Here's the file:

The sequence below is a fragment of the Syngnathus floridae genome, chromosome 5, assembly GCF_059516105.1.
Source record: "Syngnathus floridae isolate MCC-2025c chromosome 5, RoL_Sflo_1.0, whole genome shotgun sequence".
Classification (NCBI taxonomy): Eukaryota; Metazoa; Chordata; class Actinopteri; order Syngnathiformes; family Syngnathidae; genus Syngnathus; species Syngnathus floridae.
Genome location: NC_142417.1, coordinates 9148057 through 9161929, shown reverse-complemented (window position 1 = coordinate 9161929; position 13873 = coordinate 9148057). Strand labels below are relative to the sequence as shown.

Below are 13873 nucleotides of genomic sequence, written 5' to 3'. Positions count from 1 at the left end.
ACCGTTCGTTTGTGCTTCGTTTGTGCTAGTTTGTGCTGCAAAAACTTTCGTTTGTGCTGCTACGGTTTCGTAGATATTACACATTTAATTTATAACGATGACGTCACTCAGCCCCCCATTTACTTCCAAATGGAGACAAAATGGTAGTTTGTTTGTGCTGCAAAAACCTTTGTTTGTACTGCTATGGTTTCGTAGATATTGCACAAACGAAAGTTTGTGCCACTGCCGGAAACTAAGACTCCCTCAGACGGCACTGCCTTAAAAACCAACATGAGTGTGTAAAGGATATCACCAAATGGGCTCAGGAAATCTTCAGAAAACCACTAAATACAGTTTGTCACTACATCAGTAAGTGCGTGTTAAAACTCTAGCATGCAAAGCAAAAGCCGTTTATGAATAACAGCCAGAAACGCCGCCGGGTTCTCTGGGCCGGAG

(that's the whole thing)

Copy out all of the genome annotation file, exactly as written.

The sequence below is a fragment of the Syngnathus floridae genome, chromosome 5, assembly GCF_059516105.1.
Source record: "Syngnathus floridae isolate MCC-2025c chromosome 5, RoL_Sflo_1.0, whole genome shotgun sequence".
Classification (NCBI taxonomy): Eukaryota; Metazoa; Chordata; class Actinopteri; order Syngnathiformes; family Syngnathidae; genus Syngnathus; species Syngnathus floridae.
Genome location: NC_142417.1, coordinates 9148057 through 9161929, shown reverse-complemented (window position 1 = coordinate 9161929; position 13873 = coordinate 9148057). Strand labels below are relative to the sequence as shown.

Below are 13873 nucleotides of genomic sequence, written 5' to 3'. Positions count from 1 at the left end.
ACCGTTCGTTTGTGCTTCGTTTGTGCTAGTTTGTGCTGCAAAAACTTTCGTTTGTGCTGCTACGGTTTCGTAGATATTACACATTTAATTTATAACGATGACGTCACTCAGCCCCCCATTTACTTCCAAATGGAGACAAAATGGTAGTTTGTTTGTGCTGCAAAAACCTTTGTTTGTACTGCTATGGTTTCGTAGATATTGCACAAACGAAAGTTTGTGCCACTGCCGGAAACTAAGACTCCCTCAGACGGCACTGCCTTAAAAACCAACATGAGTGTGTAAAGGATATCACCAAATGGGCTCAGGAAATCTTCAGAAAACCACTAAATACAGTTTGTCACTACATCAGTAAGTGCGTGTTAAAACTCTAGCATGCAAAGCAAAAGCCGTTTATGAATAACAGCCAGAAACGCCGCCGGGTTCTCTGGGCCGGAG